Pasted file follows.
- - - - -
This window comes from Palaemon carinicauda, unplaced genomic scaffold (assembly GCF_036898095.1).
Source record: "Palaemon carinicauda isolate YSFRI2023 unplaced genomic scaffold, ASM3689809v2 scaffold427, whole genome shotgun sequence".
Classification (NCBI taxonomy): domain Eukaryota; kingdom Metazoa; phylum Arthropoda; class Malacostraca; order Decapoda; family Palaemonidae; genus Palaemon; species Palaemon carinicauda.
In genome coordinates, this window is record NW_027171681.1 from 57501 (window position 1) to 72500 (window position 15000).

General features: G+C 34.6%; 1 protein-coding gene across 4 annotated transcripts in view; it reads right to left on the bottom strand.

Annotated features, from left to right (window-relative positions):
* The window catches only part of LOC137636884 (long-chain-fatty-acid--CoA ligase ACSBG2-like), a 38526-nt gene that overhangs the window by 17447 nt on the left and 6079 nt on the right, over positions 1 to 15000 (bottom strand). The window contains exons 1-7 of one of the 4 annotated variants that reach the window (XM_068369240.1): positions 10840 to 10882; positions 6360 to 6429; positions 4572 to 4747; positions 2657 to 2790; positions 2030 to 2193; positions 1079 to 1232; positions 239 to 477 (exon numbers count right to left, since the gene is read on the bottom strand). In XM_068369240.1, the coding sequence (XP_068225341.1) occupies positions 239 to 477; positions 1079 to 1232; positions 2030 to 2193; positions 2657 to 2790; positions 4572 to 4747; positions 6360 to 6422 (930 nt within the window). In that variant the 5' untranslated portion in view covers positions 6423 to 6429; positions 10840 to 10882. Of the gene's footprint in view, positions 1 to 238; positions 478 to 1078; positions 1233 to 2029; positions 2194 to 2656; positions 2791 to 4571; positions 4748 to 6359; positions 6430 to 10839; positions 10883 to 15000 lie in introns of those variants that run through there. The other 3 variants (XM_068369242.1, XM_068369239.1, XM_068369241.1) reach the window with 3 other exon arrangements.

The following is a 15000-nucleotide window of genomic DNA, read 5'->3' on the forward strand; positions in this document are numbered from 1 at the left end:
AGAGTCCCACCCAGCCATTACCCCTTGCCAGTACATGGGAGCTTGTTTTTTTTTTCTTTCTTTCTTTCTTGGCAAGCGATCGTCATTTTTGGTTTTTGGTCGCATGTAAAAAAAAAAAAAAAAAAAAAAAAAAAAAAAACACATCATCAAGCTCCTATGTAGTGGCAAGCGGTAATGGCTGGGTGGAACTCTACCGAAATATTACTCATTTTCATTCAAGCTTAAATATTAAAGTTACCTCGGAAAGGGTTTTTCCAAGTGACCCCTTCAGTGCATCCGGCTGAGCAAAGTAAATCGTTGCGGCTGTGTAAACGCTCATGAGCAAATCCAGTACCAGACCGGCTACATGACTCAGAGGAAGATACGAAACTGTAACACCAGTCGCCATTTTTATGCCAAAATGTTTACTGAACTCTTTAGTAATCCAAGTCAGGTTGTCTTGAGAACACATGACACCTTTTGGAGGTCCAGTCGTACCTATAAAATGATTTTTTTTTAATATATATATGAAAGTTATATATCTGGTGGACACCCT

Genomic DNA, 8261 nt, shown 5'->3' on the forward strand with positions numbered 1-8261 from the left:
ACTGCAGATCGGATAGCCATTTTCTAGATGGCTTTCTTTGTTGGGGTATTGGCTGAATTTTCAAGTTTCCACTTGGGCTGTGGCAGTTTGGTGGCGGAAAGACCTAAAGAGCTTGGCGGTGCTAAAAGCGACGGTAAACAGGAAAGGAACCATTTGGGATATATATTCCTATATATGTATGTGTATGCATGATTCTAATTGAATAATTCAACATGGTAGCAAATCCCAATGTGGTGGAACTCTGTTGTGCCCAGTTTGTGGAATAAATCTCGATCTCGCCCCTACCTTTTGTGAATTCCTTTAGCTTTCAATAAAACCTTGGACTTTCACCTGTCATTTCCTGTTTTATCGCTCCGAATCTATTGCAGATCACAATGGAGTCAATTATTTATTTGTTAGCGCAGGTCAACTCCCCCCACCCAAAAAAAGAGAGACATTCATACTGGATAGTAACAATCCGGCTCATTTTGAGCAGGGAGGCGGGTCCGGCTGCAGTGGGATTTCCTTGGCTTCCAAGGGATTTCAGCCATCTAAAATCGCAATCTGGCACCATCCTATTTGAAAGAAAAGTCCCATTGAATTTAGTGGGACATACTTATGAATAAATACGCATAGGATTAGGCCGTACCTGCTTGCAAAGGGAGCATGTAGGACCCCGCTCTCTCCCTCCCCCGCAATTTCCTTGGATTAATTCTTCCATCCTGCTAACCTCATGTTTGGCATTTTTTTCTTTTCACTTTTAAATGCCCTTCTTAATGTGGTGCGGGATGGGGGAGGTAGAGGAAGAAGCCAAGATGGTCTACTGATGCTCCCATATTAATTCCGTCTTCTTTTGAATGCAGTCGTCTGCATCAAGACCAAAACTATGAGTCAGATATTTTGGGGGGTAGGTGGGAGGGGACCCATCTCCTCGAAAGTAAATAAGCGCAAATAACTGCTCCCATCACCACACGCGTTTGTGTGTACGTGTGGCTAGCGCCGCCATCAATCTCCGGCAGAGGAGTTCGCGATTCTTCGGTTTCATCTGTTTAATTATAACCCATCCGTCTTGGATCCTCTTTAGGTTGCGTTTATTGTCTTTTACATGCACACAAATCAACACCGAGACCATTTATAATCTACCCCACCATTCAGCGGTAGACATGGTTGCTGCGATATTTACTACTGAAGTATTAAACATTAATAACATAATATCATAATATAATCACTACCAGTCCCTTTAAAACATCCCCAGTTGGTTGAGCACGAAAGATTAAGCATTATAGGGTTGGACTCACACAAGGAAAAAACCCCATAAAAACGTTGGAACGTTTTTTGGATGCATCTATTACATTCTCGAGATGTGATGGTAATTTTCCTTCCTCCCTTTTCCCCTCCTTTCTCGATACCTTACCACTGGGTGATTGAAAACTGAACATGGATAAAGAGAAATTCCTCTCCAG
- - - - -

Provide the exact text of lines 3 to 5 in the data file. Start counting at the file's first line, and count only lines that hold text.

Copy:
Classification (NCBI taxonomy): domain Eukaryota; kingdom Metazoa; phylum Arthropoda; class Malacostraca; order Decapoda; family Palaemonidae; genus Palaemon; species Palaemon carinicauda.
In genome coordinates, this window is record NW_027171681.1 from 57501 (window position 1) to 72500 (window position 15000).

General features: G+C 34.6%; 1 protein-coding gene across 4 annotated transcripts in view; it reads right to left on the bottom strand.